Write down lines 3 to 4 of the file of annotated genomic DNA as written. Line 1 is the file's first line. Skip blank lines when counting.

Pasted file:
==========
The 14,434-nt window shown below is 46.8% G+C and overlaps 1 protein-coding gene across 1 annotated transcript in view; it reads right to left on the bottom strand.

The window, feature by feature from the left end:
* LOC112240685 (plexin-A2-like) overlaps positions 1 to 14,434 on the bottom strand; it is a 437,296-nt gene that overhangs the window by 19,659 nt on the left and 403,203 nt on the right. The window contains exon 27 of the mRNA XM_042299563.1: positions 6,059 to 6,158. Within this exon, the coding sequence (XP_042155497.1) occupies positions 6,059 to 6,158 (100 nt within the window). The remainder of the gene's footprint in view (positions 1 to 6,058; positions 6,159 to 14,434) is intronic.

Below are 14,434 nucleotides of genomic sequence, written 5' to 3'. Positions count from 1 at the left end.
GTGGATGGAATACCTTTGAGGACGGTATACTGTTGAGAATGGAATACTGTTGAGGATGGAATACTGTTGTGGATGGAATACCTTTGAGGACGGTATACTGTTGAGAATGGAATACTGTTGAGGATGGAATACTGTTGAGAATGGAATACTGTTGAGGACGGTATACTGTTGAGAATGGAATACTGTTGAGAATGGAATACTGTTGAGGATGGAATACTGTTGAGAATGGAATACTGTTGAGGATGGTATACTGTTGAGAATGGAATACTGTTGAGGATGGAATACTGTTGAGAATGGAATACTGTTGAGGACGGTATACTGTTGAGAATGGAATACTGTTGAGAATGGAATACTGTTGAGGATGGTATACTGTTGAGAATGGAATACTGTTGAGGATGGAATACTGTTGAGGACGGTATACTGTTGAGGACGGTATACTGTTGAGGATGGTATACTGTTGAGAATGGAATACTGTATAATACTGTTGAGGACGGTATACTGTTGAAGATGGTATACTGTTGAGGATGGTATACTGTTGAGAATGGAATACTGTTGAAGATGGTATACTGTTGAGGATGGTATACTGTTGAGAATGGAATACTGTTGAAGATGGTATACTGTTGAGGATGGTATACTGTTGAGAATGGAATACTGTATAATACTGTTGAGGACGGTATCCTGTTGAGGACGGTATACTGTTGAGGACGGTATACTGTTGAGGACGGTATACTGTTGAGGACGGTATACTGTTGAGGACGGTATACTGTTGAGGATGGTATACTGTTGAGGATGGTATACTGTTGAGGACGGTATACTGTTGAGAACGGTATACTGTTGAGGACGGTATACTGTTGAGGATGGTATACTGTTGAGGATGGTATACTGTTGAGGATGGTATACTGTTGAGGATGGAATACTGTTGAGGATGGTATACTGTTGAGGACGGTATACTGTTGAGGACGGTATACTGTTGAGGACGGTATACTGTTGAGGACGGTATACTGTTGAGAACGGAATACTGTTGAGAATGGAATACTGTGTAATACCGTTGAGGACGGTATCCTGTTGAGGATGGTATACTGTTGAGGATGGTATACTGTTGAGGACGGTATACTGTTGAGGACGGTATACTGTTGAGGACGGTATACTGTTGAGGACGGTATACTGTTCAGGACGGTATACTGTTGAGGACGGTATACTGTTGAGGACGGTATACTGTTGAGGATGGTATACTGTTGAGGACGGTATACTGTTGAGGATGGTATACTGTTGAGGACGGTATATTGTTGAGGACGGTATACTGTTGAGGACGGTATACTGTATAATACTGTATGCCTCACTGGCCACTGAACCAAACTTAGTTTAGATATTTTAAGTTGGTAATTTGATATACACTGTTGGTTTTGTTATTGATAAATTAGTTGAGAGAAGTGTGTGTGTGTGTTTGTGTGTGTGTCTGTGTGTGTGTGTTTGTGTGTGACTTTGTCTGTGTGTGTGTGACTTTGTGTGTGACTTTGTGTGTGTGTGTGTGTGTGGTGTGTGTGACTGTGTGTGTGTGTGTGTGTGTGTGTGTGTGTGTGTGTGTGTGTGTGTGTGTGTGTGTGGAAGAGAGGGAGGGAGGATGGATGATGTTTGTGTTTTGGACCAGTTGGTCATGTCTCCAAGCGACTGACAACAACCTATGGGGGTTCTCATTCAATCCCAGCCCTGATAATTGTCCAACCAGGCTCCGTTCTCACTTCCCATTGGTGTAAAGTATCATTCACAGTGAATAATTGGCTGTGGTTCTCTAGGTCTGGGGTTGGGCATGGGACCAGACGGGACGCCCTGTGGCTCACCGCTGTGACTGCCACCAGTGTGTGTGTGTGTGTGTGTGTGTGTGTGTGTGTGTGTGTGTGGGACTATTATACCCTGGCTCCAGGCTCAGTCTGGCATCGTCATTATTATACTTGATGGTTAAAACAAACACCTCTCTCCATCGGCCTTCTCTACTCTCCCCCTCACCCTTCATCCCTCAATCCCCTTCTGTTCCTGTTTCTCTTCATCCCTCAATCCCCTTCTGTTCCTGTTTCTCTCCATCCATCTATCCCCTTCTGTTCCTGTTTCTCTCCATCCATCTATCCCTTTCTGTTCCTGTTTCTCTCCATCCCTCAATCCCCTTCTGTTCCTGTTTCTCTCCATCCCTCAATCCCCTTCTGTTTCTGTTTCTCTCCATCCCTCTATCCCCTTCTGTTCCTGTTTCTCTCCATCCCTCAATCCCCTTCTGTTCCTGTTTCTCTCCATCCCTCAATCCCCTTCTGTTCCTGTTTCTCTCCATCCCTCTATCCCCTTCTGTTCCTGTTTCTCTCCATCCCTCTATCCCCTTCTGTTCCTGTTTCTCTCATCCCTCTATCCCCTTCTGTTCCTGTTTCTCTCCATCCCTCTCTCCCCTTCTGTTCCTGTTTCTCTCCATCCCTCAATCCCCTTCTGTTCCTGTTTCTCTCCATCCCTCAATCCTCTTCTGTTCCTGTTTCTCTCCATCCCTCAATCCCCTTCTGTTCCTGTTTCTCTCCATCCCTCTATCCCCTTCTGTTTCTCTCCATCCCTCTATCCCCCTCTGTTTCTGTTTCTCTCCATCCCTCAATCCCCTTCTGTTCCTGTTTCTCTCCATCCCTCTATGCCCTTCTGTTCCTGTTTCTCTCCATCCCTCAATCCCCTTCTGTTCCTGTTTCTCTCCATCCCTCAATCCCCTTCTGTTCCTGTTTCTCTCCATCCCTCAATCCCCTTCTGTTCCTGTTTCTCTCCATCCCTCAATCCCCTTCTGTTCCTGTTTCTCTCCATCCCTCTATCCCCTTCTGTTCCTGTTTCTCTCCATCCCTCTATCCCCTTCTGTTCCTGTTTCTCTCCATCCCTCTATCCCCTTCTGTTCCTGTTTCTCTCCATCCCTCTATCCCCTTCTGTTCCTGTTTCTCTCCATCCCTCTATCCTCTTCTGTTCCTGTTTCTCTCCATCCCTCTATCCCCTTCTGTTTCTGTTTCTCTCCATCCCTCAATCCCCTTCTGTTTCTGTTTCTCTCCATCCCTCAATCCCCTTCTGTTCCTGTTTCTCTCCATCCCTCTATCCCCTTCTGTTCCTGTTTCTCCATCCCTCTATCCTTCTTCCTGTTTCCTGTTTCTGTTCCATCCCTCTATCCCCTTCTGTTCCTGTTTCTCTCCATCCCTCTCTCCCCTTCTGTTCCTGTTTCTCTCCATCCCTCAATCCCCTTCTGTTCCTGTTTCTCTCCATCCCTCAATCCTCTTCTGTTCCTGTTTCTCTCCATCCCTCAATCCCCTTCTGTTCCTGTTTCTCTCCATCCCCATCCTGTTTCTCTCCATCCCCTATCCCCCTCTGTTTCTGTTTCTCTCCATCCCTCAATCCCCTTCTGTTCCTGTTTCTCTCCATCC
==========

* LOC112240685 (plexin-A2-like) overlaps positions 1 to 14,434 on the bottom strand; it is a 437,296-nt gene that overhangs the window by 19,659 nt on the left and 403,203 nt on the right. The window contains exon 27 of the mRNA XM_042299563.1: positions 6,059 to 6,158. Within this exon, the coding sequence (XP_042155497.1) occupies positions 6,059 to 6,158 (100 nt within the window). The remainder of the gene's footprint in view (positions 1 to 6,058; positions 6,159 to 14,434) is intronic.

Below are 14,434 nucleotides of genomic sequence, written 5' to 3'. Positions count from 1 at the left end.